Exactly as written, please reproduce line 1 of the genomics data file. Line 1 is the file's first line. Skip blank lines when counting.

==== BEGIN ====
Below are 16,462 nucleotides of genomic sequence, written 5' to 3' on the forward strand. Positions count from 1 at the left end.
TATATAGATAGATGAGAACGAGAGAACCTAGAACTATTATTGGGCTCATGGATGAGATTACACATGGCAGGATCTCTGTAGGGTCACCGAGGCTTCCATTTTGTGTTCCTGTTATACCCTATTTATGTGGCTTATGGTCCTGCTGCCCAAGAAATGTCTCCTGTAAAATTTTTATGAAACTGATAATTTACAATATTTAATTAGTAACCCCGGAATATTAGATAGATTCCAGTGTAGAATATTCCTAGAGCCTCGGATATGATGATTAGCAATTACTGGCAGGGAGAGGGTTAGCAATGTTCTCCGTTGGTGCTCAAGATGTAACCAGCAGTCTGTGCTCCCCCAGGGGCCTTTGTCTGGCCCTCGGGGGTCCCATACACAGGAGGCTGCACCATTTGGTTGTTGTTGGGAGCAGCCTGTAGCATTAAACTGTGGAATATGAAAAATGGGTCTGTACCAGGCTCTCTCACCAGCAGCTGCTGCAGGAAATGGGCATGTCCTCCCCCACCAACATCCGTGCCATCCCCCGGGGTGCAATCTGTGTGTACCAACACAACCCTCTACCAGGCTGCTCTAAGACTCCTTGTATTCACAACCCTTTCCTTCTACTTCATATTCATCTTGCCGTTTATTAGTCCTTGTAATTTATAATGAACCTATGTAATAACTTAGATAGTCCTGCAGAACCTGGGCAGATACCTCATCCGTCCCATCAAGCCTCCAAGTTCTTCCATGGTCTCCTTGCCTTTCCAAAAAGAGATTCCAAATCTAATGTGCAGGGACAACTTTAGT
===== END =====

Below are 16,462 nucleotides of genomic sequence, written 5' to 3' on the forward strand. Positions count from 1 at the left end.